Although AI/ANs continue to struggle with health inequities, they have many strengths. AI/ANs need interventions that build upon these strengths rather than repeatedly focusing on weaknesses. This community has survived hundreds of years of invasion and has the potential to continue to thrive as strong Native Peoples. Their traditions honor and respect their elders and families (despite historical trauma and community dysfunction). Their communities have strong foundations and emphasize the need to be healthy again like their ancestors by continuing to use native languages, consuming traditional foods, reserving tobacco for ceremonial uses only, and taking part in daily prayers, healing rituals (e.g., sweat lodges), and formal ceremonies (e.g., Green Corn, Stomp Dance, Sun Dance) as part of organized religions. These strengths affect AI/AN spirits, minds, emotions, bodies, and social interactions and contribute to the balance of these for health and wellness.

References

[1]     IHS. IHS fact sheets. Indian Health Service website. https://www.ihs.gov/newsroom/factsheets/disparities/ Published 2016.

[2]     Beckles GL, Truman BI, CDC. Education and income—United States, 2009 and 2011. MMWR Suppl. 2013; 62(3): 9-19.

[3]     CDC. CDC health disparities and inequalities report—United States, 2013. MMWR Suppl. 2013; 62(3): 1-187. http://www.cdc.gov/MMWR/pdf/other/su6203.pdf

[4]     Yurgalevitch SM, Kriska AM, Welty TK, Go O, Robbins DC, Howard BV. Physical activity and lipids and lipoproteins in American Indians ages 45-74. Med Sci Sports Exerc. 1998; 30(4): 543-549.

[5]     Cobb N, Espey D, King J. Health behaviors and risk factors among American Indians and Alaska Natives, 2000-2010 [published online April 22, 2014]. Am J Public Health. 2014; e1-e9. doi:10.2105/AJPH.2014.301879.

[6]     Duncan Glen E, Goldberg, Jack, Buchwald, Dedra, Wen, Yang and Henderson, Jeffrey A. Henderson. Epidemiology of Physical Activity in American Indians in the Education and Research Towards Health Cohort. American Journal Preventive Medicine, 2009. December 37(6): 488-494. Doi: 10.1016/j.amerpre.2009.07.13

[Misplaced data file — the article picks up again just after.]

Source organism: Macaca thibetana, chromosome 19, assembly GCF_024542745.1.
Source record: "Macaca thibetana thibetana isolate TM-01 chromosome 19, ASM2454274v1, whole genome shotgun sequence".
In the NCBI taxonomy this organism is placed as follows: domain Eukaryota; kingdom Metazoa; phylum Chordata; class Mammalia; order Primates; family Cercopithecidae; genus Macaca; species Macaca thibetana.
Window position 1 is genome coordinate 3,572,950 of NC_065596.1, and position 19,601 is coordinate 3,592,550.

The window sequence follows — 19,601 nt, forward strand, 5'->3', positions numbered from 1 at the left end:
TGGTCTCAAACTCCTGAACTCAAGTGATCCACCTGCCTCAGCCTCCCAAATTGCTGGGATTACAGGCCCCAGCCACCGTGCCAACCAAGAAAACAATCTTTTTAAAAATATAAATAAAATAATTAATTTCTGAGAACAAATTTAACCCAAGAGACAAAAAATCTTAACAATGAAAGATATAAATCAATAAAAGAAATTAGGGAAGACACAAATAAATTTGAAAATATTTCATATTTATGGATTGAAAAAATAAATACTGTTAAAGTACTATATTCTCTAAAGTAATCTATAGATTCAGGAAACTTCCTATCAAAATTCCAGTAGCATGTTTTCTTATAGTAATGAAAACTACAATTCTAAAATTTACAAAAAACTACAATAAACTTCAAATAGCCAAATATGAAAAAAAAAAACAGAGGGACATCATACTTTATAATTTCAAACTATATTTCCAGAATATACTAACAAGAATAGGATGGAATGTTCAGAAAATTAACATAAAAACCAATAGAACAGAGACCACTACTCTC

[7]     https://www.ihs.gov/default/assets/File/GPRA/2010_12AreaReport_FINAL.pdf (cited   11/21/2016)

 

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Mental Health Risk Factors and Interventions for American Indian and Alaska Native People

By Spero M. Manson, Ph.D.
Distinguished Professor of Public Health and Psychiatry; Director, Centers for American Indian and Alaska Native Health; and The Colorado Trust Chair in American Indian Health and Associate Dean for Research at the Colorado School of Public Health, University of Colorado Denver

Over the past 20 years, as research on alcohol, drug, and mental health disorders has advanced, scientific inquiry among American Indian and Alaska Native (AI/AN) people has shifted from a primary focus on describing the prevalence of such problems to explorations of ways to address well-documented health disparities.

smmanson_portraitOne example involves detecting and managing depression and subsequent alcohol and substance abuse, risk of suicide, and, more recently, trauma among patients in large primary care settings operated by tribal health programs. In 2001, the Southcentral Foundation’s Primary Care Center in Anchorage, Alaska, initiated Screening, Brief Intervention, and Referral for Treatment (SBIRT) among Alaska Native patients age 18 and older.1 Their efforts, which integrated masters-level behavioral health clinicians within the care teams, demonstrated that such evidence-based practices could be tailored to this population in scientifically sound and clinically meaningful ways.2 Over a 5-year period beginning in 2004, 55 percent of the 8,000 patients who scored positive for alcohol use disorder agreed to follow-up treatment. Thanks to those results, the state of Alaska authorized Medicaid reimbursement for SBIRT, leading to the service becoming fully self-sustainable. This approach has been expanded to other tribal primary care settings in Alaska and in rural, reservation, and urban clinics in the lower 48 states. It now includes AI/AN youth ages 12 to 17 and covers other conditions, notably suicide risk and trauma.3